Rather than taking the easy option and blaming young people we need persistent and concerted action by government, employers and the voluntary sector.  It means investing in the future of this marginalised generation to raise them up and create a legacy of which we can all be proud.

man looks at notes posted on a 'Peace Wall' on a boarded up window of a discount store in Peckham. Photograph: Getty Images.

Zoe Abrams is a Deputy Director at Barnardo’s.

Photo: Getty
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The rise of the green mayor – Sadiq Khan and the politics of clean energy

At an event at Tate Modern, Sadiq Khan pledged to clean up London's act.

On Thursday night, deep in the bowls of Tate Modern’s turbine hall, London Mayor Sadiq Khan renewed his promise to make the capital a world leader in clean energy and air. Yet his focus was as much on people as power plants – in particular, the need for local authorities to lead where central governments will not.

Khan was there to introduce the screening of a new documentary, From the Ashes, about the demise of the American coal industry. As he noted, Britain continues to battle against the legacy of fossil fuels: “In London today we burn very little coal but we are facing new air pollution challenges brought about for different reasons." 

At a time when the world's leaders are struggling to keep international agreements on climate change afloat, what can mayors do? Khan has pledged to buy only hybrid and zero-emissions buses from next year, and is working towards London becoming a zero carbon city.

Khan has, of course, also gained heroic status for being a bête noire of climate-change-denier-in-chief Donald Trump. On the US president's withdrawal from the Paris Agreement, Khan quipped: “If only he had withdrawn from Twitter.” He had more favourable things to say about the former mayor of New York and climate change activist Michael Bloomberg, who Khan said hailed from “the second greatest city in the world.”

Yet behind his humour was a serious point. Local authorities are having to pick up where both countries' central governments are leaving a void – in improving our air and supporting renewable technology and jobs. Most concerning of all, perhaps, is the way that interest groups representing business are slashing away at the regulations which protect public health, and claiming it as a virtue.

In the UK, documents leaked to Greenpeace’s energy desk show that a government-backed initiative considered proposals for reducing EU rules on fire-safety on the very day of the Grenfell Tower fire. The director of this Red Tape Initiative, Nick Tyrone, told the Guardian that these proposals were rejected. Yet government attempts to water down other EU regulations, such as the energy efficiency directive, still stand.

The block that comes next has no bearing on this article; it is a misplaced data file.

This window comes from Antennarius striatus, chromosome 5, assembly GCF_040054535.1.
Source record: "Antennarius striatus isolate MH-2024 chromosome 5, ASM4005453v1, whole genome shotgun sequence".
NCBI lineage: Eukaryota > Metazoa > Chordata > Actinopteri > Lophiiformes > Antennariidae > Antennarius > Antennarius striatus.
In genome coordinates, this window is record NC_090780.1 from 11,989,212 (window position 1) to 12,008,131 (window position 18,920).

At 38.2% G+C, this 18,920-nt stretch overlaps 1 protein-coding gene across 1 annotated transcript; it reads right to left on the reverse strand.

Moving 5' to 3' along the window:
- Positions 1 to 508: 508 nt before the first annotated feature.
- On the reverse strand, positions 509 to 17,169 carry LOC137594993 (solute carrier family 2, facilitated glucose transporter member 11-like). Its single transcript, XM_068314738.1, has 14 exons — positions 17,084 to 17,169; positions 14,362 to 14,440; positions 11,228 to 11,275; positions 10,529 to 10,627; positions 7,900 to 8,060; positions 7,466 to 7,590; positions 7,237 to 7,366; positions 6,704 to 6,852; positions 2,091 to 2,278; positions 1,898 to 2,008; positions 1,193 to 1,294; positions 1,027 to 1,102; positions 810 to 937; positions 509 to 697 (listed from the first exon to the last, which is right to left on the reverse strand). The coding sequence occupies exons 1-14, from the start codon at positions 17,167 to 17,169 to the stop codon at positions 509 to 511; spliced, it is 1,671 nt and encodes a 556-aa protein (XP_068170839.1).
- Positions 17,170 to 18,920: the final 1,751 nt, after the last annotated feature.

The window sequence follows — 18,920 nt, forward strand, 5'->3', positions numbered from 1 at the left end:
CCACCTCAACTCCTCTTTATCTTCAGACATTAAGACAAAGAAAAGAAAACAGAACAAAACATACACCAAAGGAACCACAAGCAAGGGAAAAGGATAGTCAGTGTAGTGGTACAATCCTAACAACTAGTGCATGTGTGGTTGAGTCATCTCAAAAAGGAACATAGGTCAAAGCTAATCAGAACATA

In America, this blame-game is even more highly charged. Republicans have sworn to replace what they describe as Obama’s “war on coal” with a war on regulation. “I am taking historic steps to lift the restrictions on American energy, to reverse government intrusion, and to cancel job-killing regulations,” Trump announced in March. While he has vowed “to promote clean air and clear water,” he has almost simultaneously signed an order to unravel the Clean Water Rule.

This rhetoric is hurting the very people it claims to protect: miners. From the Ashes shows the many ways that the industry harms wider public health, from water contamination, to air pollution. It also makes a strong case that the American coal industry is in terminal decline, regardless of possibile interventions from government or carbon capture.

Charities like Bloomberg can only do so much to pick up the pieces. The foundation, which helped fund the film, now not only helps support job training programs in coal communities after the Trump administration pulled their funding, but in recent weeks it also promised $15m to UN efforts to tackle climate change – again to help cover Trump's withdrawal from Paris Agreement. “I'm a bit worried about how many cards we're going to have to keep adding to the end of the film”, joked Antha Williams, a Bloomberg representative at the screening, with gallows humour.

Hope also lies with local governments and mayors. The publication of the mayor’s own environment strategy is coming “soon”. Speaking in panel discussion after the film, his deputy mayor for environment and energy, Shirley Rodrigues, described the move to a cleaner future as "an inevitable transition".

Confronting the troubled legacies of our fossil fuel past will not be easy. "We have our own experiences here of our coal mining communities being devastated by the closure of their mines," said Khan. But clean air begins with clean politics; maintaining old ways at the price of health is not one any government must pay. 

'From The Ashes' will premiere on National Geograhpic in the United Kingdom at 9pm on Tuesday, June 27th.

India Bourke is an environment writer and editorial assistant at the New Statesman.